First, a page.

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DREAMer with DACA Faces Deportation After Going to ICE Office to Post Bond

 

A Dreamer with active DACA status is being held by ICE and faces deportation in a new case that has national implications.

Riccy Enriquez Perdomo, a 22-year-old mother of two young children was arrested last week and has been held at four different locations since. ICE agents in Louisville, Kentucky, detained her last Thursday when Enriquez, confident in her legal status, went to an immigration office there to post bond for someone else who was eligible for release. ICE asked Enriquez for her information, then wrongly told her that she didn’t have DACA and arrested her.

As brother-in-law, Robert Cote, told Cincinnati.com, “We called ICE in Chicago, and the person there told us, `When Trump came in, DACA doesn’t exist anymore.’ I couldn’t believe they told me that.”

Enriquez came to the US when she was nine, lives in Florence, Kentucky, is married, and has been approved for DACA twice — first in 2015, followed by a renewal in January 2017. Her children are ages 5 and 11 months, and she was employed at Amazon in Hebron, Kentucky until the birth of her infant son, Rony.

This is not the first time that ICE has resorted to shady tactics when it comes to Dreamers who have DACA. A DACA-mented Dreamer from San Diego has just been granted a trial after being deported to Mexico; Juan Manuel Montes says that ICE picked him up for no reason and drove him across the border in the middle of the night, while ICE claims that he left the country on his own. Earlier this year, Daniel Ramirez — who also had active DACA — was detained for six weeks after ICE said that he was a gang member when he wasn’t. Furthermore, ICE’s questionable maneuvers are happening at a time when DACA is fighting for its life; advocates expect that Donald Trump will terminate the program by September 5, the deadline given by a lawsuit threat from Texas. Between ICE’s tactics and the threat to DACA itself, Dreamers across the country may be in greater danger of deportation than they have been in years.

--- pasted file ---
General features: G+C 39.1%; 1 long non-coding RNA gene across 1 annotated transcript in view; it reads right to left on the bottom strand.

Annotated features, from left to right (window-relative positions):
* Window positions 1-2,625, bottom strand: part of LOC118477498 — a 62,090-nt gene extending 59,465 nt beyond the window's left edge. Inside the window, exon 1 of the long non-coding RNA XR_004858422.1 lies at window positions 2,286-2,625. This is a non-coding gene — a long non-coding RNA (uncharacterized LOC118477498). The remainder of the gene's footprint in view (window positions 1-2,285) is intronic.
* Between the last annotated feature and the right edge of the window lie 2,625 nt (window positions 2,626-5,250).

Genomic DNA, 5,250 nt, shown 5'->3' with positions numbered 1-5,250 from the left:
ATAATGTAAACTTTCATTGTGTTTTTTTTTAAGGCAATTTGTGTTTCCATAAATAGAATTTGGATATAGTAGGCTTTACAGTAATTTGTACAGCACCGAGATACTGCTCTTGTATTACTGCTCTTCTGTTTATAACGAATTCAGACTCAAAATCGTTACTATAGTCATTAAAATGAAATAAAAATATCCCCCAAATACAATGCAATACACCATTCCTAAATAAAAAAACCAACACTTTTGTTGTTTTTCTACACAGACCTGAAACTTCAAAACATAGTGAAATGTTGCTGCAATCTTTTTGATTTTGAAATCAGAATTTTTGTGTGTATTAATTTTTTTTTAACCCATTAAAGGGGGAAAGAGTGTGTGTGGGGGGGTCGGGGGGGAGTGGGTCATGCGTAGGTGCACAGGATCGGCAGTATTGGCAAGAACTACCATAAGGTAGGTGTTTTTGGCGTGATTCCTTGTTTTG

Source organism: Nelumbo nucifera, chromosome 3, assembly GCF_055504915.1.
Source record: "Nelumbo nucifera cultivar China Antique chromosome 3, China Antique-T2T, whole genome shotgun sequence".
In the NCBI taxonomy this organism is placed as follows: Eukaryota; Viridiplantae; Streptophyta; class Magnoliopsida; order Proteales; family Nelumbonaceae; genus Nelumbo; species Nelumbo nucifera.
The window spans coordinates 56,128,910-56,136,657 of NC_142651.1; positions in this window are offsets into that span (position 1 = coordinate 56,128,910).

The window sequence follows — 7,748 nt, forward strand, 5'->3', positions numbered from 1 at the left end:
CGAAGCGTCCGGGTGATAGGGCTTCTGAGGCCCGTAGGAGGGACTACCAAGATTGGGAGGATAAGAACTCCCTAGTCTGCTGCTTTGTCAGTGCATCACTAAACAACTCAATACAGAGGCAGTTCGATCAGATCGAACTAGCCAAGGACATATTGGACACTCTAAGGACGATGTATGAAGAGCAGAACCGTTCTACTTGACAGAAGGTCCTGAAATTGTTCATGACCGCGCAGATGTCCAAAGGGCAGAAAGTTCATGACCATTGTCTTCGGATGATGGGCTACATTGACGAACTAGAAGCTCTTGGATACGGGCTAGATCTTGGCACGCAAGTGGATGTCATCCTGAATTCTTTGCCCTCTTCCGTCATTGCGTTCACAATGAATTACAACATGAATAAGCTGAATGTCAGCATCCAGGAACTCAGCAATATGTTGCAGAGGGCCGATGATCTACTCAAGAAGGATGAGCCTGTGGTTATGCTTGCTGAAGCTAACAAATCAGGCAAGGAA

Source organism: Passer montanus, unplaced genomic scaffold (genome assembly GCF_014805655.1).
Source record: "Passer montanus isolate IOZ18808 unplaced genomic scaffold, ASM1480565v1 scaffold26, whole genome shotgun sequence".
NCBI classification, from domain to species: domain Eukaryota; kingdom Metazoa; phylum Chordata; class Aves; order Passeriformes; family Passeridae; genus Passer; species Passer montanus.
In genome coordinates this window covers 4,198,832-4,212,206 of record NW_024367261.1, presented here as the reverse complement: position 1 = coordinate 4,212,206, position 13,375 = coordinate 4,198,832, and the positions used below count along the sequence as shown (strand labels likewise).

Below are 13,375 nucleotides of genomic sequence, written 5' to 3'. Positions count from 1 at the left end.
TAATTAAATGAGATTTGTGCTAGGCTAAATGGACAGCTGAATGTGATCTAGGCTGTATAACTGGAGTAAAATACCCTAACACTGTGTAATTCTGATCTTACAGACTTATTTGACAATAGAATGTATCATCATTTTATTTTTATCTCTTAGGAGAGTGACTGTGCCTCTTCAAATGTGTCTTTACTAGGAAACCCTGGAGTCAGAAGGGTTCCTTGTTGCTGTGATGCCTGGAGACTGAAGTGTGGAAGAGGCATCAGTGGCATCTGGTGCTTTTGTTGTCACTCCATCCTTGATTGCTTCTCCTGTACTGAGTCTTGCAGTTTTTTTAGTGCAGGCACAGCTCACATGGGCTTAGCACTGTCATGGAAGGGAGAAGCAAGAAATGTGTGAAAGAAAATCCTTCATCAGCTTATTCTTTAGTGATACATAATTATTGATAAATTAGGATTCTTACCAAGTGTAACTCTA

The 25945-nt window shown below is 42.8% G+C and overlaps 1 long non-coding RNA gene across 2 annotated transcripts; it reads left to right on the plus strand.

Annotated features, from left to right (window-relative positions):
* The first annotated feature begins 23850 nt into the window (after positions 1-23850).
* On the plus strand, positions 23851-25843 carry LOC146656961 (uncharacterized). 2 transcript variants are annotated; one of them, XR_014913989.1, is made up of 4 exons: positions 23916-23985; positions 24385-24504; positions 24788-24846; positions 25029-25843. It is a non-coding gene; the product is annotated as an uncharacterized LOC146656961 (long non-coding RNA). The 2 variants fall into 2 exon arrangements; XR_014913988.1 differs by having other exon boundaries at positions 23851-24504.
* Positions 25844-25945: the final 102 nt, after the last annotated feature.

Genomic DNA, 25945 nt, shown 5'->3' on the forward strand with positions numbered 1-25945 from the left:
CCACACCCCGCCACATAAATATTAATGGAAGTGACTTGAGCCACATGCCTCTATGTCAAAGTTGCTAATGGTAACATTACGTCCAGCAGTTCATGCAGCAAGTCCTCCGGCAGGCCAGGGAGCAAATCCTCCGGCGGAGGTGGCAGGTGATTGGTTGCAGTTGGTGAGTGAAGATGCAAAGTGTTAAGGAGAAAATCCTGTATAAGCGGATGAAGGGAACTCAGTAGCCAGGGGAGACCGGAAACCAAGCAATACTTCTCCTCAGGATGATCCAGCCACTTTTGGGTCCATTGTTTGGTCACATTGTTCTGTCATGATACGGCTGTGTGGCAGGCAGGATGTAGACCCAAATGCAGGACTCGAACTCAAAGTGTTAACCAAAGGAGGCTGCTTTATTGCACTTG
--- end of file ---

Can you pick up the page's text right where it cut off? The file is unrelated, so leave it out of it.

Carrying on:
As Joshua Stehlik, an attorney with the National Immigration Law Center, said, Enriquez’s case “causes concerns among DACA recipients, and immigrant communities more generally, about whether the government is going to honor its promise when it grants someone deferred action.”

Enriquez’s family, meanwhile, continues to fight to see her, even though ICE has moved her again and is not telling her family where. The family is working with a local attorney as well as the National Immigration Law Center, who is also representing Juan Manuel Montes in his San Diego case. Advocates are planning to ask for help from Sens. Richard Durbin (D-IL), Rob Portman (R-OH), and Sherrod Brown (D-OH).